You're expecting your first child later this year with your wife Luisana Lopilato. How will that affect your touring plans later this year?
I've changed my whole tour schedule. No more going on the road for a month and taking a week off. It'll be more like three weeks on, two weeks off. I really appreciate, honestly man, the support of my manager and my agents because I know that's probably not what they had in mind. I know it's very important for me to go out there and show my appreciation for the people. I want to go to everybody's backyard, it just may take me a little longer. I'm not gonna do it at the expense of being a dad.

On "To Be Loved," you duet with fellow Vancouver native Bryan Adams on a new song called "After All." How did that come about?
Aside from being the first record I bought when I was 8 or 9 years old, he's been signed with my manager [Bruce Allen] who's been managing him since he was 17 years old. So it just made a lot of common sense. But it was a big deal for me, knowing this Vancouver guy, this guy from my town who had made it. I'm a huge fan of his songwriting, huge fan of his voice and I've gotten to be friend with him so I've always been looking for an excuse to work with him. I loved working with him, same with Reese Witherspoon. Just like with previous records where I worked with people like Ron Sexsmith, or Nelly Furtado or Sharon Jones, it's not always about what's expected but what musically I felt would be awesome.

This album also finds you referencing the lesser-known arrangements of popular songs, like Peggy Lee's salsa cover of "Come Dance With Me" rather than Frank Sinatra's. 
With that one, I went to the arranger and said, "I love that arrangement but give me balls." If I steal as much as I possibly can and can still learn as much, I can call it research.

You've been increasing the number of original songs you've included on your albums in recent years. Are you becoming more confident as a songwriter?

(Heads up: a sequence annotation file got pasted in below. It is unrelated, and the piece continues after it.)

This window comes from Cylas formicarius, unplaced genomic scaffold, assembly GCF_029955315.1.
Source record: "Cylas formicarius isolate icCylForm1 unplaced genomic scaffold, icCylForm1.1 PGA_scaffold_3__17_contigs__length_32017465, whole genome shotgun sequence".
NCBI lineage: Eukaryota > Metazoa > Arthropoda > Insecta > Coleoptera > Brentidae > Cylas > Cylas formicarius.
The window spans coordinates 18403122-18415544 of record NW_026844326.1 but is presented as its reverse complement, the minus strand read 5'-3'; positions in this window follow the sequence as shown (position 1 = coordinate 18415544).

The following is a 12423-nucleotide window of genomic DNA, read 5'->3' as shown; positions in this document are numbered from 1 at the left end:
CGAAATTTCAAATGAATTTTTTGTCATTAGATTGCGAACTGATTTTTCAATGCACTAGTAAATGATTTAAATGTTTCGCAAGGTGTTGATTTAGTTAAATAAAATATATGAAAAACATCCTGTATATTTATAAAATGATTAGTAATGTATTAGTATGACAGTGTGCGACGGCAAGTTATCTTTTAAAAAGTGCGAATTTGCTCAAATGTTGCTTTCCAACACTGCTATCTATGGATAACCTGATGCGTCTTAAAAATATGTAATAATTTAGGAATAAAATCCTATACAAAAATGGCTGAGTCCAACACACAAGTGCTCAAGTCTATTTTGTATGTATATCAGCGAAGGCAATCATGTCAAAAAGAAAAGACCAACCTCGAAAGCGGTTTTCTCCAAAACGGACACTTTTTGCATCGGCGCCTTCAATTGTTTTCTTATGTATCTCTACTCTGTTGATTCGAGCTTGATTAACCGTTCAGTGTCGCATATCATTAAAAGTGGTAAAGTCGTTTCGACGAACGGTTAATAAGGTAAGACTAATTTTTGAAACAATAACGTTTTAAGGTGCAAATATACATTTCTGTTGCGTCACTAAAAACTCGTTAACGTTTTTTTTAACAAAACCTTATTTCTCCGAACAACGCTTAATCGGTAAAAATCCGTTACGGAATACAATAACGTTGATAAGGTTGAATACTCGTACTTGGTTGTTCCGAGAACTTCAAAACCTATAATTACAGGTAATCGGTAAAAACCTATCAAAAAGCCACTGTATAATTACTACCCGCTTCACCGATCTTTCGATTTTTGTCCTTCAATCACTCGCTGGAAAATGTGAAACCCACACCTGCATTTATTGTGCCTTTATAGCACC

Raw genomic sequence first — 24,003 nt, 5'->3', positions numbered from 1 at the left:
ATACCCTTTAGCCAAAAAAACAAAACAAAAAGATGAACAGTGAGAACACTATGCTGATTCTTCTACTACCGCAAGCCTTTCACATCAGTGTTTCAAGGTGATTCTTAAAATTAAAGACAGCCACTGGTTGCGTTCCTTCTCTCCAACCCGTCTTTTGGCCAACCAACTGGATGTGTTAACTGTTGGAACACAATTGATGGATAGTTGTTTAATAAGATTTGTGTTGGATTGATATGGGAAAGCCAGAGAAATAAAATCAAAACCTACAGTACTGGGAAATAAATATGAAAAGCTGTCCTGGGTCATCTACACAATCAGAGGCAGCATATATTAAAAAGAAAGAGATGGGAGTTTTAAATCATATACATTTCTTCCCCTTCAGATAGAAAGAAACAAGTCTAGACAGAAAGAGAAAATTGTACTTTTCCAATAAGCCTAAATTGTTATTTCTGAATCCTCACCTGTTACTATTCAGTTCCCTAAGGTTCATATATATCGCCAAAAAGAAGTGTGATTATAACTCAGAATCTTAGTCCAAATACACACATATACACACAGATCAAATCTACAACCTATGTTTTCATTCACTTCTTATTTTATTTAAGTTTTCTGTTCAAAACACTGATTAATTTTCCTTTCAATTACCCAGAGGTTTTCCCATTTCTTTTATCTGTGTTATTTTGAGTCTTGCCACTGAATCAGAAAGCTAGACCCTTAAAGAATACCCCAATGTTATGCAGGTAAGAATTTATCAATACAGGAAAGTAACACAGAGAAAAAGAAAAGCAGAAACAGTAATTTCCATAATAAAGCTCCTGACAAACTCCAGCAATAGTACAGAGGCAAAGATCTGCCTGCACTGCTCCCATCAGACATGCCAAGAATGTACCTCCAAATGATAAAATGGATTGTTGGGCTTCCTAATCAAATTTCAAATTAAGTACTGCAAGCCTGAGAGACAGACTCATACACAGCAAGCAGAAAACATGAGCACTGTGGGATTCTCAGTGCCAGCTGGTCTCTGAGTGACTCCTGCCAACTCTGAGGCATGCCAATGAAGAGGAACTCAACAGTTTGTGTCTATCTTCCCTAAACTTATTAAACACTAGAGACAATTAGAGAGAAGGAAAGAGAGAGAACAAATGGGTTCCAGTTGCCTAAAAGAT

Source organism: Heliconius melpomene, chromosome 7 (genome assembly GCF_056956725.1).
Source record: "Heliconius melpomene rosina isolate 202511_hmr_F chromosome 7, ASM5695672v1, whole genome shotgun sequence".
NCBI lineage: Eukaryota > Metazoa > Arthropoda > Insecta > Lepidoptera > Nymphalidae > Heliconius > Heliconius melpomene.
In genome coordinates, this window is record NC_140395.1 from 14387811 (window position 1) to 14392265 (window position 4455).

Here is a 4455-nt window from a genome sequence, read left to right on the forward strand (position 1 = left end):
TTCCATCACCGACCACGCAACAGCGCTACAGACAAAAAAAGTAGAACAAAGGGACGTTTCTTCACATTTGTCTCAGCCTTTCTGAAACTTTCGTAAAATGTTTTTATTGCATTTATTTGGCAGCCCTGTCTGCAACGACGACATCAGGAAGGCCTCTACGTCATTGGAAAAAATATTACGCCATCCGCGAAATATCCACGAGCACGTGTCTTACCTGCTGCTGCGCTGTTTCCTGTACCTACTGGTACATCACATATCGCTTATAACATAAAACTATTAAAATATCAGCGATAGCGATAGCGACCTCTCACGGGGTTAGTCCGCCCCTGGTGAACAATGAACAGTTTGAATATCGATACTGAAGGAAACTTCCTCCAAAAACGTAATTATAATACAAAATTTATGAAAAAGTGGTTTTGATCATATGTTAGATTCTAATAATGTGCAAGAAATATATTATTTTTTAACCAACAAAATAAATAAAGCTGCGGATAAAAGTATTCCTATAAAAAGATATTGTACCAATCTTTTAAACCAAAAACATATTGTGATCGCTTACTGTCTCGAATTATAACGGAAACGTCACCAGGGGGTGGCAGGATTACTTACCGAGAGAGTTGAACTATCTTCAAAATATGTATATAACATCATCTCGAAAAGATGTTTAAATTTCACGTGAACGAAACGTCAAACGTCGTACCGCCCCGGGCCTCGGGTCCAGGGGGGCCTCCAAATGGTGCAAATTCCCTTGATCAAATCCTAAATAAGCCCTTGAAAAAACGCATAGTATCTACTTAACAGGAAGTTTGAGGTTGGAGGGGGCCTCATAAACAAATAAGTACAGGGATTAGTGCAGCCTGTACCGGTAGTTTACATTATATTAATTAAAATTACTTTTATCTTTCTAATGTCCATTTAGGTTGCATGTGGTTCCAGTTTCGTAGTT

What's funny is it took me up to "Crazy Love" to figure out who I was. I was trying to pull from so many places it took me that long to find out what Michael Buble's distinct voice was. A lot of stuff I did, I was honestly just trying to do an impersonation. Listen, I started when I was 26, so by the time I was in my 30s I started to feel like I had finally put together who I am. I also felt like I had the power for the first time to say, "This is how I'm gonna do it."

Is that true for your covers, too?
Absolutely. Listen man, I can tell you the way Dean Martin drops his epiglottis, the way Bing could sing on his deep notes, the way Ella would play with the melody, and I could come up with all these things of the characteristics that I studied and loved. It was just a matter of spending the time to try and incorporate them into my own thing.

There was a point I realized too that you can sing the shit out of something, but if you don't mean it, it doesn't work. Instead of wondering how it sounded, I tried to really believe in what I was singing and concentrate on that. It was the weirdest thing, I was watching Liza Minnelli and I watched her talk to James Lipton about this and I really got it. I get what she's saying — it's really important for her that she's honest.